By CHRISTIAN HOLLAND
The curators of the MFA have titled a survey show of war-themed work spanning several centuries War and Discontent. There is a relationship between those two words, but a rather slim one. In fact, the title is rather sarcastic as it’s impossible to consider the tragedy of war as mere discontent.
It is in the disparity of war and discontent that we find the show’s purpose. Sarcasm is a sign of desperation: repressed citizenry, minority comics, teenagers, etcetera, all resort to sarcasm when they’ve given in to despair. It is a coping mechanism that allows people to reconcile the bitterness they feel for their realistically unchangeable situation with humor and irony. War and Discontent is mostly devoid of humor, and finding humor in most of its works would be nothing short of blasphemy, but the powerlessness the artists, curators, and – in fact – teenagers feel towards war and the current war on terror is apparent in the show.
The gross disparity between individual rights and the apparent need for war, throughout history, to sustain civilization is one of the most appalling ironies of humanity. The title of the show references Sigmund Freud’s Civilization and Its Discontents (1930); a book in which Freud discusses the instinctual desires of individuals and the necessity for conformity for society to function. If one is also to consider the show in this sense, a projection of Freud’s book is realizable. Many of the works in the show have a human element that examines an individual catastrophe or human perspective on war. Helping this idea along and giving it a context in the real world are the responses from teenagers from MFA’s Teen Arts Council (TAC) to most of the works in the show.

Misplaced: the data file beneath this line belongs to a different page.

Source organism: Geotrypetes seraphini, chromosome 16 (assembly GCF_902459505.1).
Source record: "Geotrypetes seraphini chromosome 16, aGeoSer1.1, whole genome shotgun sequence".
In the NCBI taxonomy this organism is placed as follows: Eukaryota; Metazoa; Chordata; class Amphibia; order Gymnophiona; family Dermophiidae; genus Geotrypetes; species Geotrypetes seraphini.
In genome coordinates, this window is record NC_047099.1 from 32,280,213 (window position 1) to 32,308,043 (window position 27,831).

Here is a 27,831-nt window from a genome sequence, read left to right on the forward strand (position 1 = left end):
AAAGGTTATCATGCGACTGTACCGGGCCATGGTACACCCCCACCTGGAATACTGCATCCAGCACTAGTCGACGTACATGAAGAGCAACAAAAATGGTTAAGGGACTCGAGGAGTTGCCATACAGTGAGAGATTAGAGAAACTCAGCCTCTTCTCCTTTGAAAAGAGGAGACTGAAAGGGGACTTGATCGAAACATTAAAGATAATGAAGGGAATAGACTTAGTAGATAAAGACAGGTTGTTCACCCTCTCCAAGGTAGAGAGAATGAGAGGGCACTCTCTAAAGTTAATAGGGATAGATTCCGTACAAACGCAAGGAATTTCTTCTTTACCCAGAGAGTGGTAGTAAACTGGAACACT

The teens were given the same amount of space for wall text as the curators took, and their words range from poems and stream-of-conscious rants to articulate critiques of the United States’ current state of international affairs. Their responses were a welcome and refreshing addition to a show with many familiar works by artists ranging from Goya and Manet to Warhol and Guston. One such respondent, Thomas Williams, aired his confusion about our wars in the Middle East in his response to a Warhol piece which depicted the Statue of Liberty screen-printed on a green-camouflage background. His ‘discontent’ about the blood spilled for the freedom we enjoy was reflected in his heated prose, but his confusion apparently came in a vacillation between being convinced by our current administration’s war PR campaign and the dubious goals for the conflict itself.
Reading the teens’ responses to the works gives insights to the shifting public opinion and our national morale. The despair was apparent in their voices and a latent cynicism crept through many of their short pieces. Cynicism is a sign of the progressed emotional state which incites sarcasm in so many of us, and though the show itself may have been somewhat bland in its intentions, the creation of a public forum can only help us cope.
“War and Discontent” is on view Apr 10, 2007 – Aug 5, 2007 at The Museum Of Fine Arts.
Goya image found online.
All other images are courtesy of the artist the MFA.